This is the reason it is good to periodically get politicians out of the White House and elect a successful businessman.

A Positive Economic Picture

CNS News is reporting today that the economy is doing better than predicted.

The article reports:

A record 157,005,000 people were employed in June, the most since February and the 19th record of Trump’s presidency, the Bureau of Labor Statistics reported on Friday.

And the economy added a strong 224,000 jobs in June, well above the estimate of 160,000.

The unemployment rate, the lowest in 50 years, ticked up a tenth of a point to 3.7 percent.

In June, the nation’s civilian noninstitutionalized population, consisting of all people age 16 or older who were not in the military or an institution, reached 259,037,000. Of those, 162,981,000 participated in the labor force by either holding a job or actively seeking one.

The 162,981,000 who participated in the labor force equaled 62.9 percent of the 259,037,000 civilian noninstitutionalized population. That’s up a tenth of a point from May’s 62.8 percent participation rate. The payroll taxes paid by people who participate in the labor force help support those who do not participate, so the higher this number, the better.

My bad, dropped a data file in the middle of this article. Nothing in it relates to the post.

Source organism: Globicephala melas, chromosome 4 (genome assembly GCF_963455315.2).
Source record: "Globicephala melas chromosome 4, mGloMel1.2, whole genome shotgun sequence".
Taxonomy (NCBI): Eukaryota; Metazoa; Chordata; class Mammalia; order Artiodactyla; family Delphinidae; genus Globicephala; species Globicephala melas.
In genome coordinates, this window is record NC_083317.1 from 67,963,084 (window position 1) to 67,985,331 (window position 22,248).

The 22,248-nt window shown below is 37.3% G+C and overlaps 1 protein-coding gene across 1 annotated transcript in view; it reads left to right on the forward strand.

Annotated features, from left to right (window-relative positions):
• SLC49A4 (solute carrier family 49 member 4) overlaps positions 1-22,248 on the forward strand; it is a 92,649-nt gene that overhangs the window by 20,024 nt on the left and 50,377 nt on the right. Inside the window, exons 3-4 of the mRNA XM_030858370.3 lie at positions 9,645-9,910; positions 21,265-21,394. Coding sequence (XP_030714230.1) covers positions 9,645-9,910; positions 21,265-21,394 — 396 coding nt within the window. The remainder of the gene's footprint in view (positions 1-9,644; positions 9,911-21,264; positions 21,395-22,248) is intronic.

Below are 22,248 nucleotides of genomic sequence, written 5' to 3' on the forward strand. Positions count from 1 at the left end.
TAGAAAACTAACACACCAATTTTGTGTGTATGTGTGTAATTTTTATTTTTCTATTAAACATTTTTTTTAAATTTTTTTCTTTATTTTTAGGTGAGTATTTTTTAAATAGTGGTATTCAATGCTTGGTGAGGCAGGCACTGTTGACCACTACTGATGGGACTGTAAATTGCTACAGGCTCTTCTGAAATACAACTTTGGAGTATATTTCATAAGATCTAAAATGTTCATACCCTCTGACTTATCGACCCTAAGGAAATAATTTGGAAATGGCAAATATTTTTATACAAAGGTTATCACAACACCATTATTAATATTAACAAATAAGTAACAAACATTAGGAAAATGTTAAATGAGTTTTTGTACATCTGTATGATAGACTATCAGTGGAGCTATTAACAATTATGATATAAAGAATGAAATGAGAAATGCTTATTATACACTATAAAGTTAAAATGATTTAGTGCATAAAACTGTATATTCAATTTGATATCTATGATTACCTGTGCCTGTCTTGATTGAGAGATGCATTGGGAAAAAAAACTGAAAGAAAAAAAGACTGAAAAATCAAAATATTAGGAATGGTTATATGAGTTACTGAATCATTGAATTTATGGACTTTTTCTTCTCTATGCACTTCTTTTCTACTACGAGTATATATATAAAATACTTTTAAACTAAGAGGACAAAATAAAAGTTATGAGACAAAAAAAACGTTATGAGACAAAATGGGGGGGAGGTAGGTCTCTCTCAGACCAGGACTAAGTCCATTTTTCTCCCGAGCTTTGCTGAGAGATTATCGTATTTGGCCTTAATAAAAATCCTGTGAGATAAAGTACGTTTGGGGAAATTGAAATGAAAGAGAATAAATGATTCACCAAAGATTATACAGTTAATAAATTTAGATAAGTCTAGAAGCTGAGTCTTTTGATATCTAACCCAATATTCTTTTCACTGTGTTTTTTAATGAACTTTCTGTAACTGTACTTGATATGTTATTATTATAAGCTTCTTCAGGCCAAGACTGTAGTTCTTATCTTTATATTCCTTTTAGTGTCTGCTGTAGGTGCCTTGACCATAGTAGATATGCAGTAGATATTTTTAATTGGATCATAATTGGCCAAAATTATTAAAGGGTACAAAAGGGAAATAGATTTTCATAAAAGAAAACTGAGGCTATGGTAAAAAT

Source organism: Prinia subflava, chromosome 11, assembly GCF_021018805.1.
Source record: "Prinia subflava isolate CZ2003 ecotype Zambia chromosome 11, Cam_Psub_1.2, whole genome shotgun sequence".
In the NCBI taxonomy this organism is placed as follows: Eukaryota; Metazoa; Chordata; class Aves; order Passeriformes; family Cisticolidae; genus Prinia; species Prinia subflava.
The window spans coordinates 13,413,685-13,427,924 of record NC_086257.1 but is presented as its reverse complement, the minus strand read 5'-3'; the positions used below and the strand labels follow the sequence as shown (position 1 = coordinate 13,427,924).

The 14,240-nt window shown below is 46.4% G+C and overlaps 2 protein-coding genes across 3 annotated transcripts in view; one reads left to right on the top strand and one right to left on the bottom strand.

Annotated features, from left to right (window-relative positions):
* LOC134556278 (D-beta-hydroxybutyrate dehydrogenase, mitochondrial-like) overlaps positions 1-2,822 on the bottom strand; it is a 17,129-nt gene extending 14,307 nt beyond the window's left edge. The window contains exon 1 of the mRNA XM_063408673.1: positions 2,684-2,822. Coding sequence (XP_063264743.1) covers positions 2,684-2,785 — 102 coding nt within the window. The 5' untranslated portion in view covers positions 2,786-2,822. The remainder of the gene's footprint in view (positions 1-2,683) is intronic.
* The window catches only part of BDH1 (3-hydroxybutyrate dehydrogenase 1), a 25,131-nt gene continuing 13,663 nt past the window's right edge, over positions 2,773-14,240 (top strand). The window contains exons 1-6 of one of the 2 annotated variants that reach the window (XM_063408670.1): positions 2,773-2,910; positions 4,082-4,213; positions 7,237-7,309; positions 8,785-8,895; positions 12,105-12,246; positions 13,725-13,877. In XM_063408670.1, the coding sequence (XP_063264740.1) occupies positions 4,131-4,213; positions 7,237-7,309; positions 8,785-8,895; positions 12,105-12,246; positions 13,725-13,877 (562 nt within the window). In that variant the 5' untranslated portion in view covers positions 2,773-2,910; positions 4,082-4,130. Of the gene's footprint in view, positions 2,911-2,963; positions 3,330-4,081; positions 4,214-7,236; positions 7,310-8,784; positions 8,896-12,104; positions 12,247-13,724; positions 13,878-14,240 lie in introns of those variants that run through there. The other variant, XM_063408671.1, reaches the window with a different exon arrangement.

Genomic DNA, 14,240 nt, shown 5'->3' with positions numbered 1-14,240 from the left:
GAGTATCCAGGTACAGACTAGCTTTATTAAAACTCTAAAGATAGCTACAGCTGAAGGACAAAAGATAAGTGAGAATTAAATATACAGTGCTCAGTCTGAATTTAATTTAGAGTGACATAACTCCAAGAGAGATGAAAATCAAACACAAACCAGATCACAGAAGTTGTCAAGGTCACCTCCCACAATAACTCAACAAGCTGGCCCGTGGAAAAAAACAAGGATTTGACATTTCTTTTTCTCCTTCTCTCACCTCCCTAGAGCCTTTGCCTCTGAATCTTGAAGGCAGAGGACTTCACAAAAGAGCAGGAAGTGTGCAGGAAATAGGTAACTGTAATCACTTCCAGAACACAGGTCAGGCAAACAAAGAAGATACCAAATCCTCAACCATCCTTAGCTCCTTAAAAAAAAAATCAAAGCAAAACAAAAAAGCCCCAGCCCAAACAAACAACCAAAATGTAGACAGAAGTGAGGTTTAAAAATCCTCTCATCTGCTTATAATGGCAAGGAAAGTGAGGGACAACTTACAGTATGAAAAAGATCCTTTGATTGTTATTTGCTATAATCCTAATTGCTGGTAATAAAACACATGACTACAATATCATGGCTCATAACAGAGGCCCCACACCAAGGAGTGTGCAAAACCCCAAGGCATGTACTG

The participation rate reached a record high of 67.3 percent in early 2000; the highest it’s been under Trump is 63.2 percent.

In December 2016, the labor force participation rate was 62.7. It has moved between 62.7 and 63.1 since President Trump took office.

I love the fact that during a Republican administration, the estimates of jobs created is always low and economists are always surprised when the real numbers come out.

The article concludes:

And wages continue rising: In June, average hourly earnings for all employees on private nonfarm payrolls rose by 6 cents to $27.90, following a 9-cent gain in May. Over the past 12 months, average hourly earnings have increased by 3.1 percent.